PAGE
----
The offense and defense battled to a draw, but emotion carried the day in Eastern Washington’s final scrimmage Friday morning.
With no music blaring from the Roos Field speakers, the Eagles made their own noise in the final tuneup before the Sept. 3 opener at Washington State.
“I really thought, especially from a defensive standpoint, that’s as much emotion as we’ve shown,” coach Beau Baldwin said. “You’re talking about a 9 a.m. scrimmage and a lot of guys sitting out … but I thought that we came out with some amazing emotion.”
And all that with second- and third-stringers getting most of the snaps while the offense pushed the tempo.
The defense banged the drums hard in the opening minutes, getting two interceptions and holding the offense scoreless on its first five possessions.
“That was the idea,” said cornerback D’londo Tucker, whose defensive mates got the worst of last week’s scrimmage. “This is a real confidence booster, to get us riled up.”
However, the offense got untracked behind a pair of true freshmen, quarterback Eric Barriere and running back Tamarick Pierce. Depending on the coaches’ decision on redshirts, Friday’s action could be their last of the season – or the start of something big.
“(Before the scrimmage), the players were telling me I was going to get a lot of reps,” Barriere said. “So I didn’t want to make many mistakes.”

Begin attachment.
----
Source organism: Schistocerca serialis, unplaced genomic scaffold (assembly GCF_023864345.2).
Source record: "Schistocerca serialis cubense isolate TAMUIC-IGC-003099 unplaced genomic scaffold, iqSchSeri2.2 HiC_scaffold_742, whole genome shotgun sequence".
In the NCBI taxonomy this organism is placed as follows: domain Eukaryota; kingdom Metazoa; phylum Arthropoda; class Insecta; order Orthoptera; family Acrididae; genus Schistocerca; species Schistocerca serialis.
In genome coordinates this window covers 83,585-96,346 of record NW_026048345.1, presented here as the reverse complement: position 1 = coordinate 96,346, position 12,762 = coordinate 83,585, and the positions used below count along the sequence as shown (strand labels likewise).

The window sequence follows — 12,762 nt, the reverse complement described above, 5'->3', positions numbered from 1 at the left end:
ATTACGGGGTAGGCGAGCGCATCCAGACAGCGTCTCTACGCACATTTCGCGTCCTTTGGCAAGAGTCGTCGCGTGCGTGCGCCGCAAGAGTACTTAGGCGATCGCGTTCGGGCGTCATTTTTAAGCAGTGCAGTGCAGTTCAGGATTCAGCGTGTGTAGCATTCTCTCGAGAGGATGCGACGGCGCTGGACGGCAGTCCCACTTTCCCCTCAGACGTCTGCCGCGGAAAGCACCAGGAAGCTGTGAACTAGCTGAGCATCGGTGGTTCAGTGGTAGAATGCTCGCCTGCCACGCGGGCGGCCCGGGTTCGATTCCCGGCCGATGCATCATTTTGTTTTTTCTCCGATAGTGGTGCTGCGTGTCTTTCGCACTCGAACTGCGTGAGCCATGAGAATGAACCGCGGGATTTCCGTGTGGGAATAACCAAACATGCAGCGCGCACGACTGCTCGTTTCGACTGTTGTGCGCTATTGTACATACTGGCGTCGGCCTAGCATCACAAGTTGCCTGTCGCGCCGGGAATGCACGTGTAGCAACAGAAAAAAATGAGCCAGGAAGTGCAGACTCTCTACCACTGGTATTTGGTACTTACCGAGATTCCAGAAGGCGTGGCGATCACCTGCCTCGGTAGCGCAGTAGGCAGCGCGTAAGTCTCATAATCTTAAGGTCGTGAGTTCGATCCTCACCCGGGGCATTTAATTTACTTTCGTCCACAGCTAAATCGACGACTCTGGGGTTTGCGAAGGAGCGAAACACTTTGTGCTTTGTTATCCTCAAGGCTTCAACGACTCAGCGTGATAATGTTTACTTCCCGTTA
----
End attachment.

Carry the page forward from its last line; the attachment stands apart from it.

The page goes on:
Barriere didn’t; he completed 10 of 14 passes for 95 yards and a score.
Pierce made his case with 121 yards of total offense on just five plays. Most came on a short pass from Reilly Hennessey, after which Pierce juked one defender and followed his blockers all the way to an 87-yard touchdown.
Pierce likely ran his way into seeing his redshirt burned, but he stayed humble. “I just followed my blockers,” said Pierce, who rushed for 34 yards on six carries.
True freshman tight end Talolo Limo-Jones led all receivers with three catches for 37 yards.
The offense finished with 268 yards on 58 plays.
The Eagles get the next two days off. Practice resumes at 9:15 a.m. Monday. After that, most sessions will begin at 4 p.m.
“I thought that we finished up this week and did a lot of things that we wanted to accomplish,” Baldwin said.
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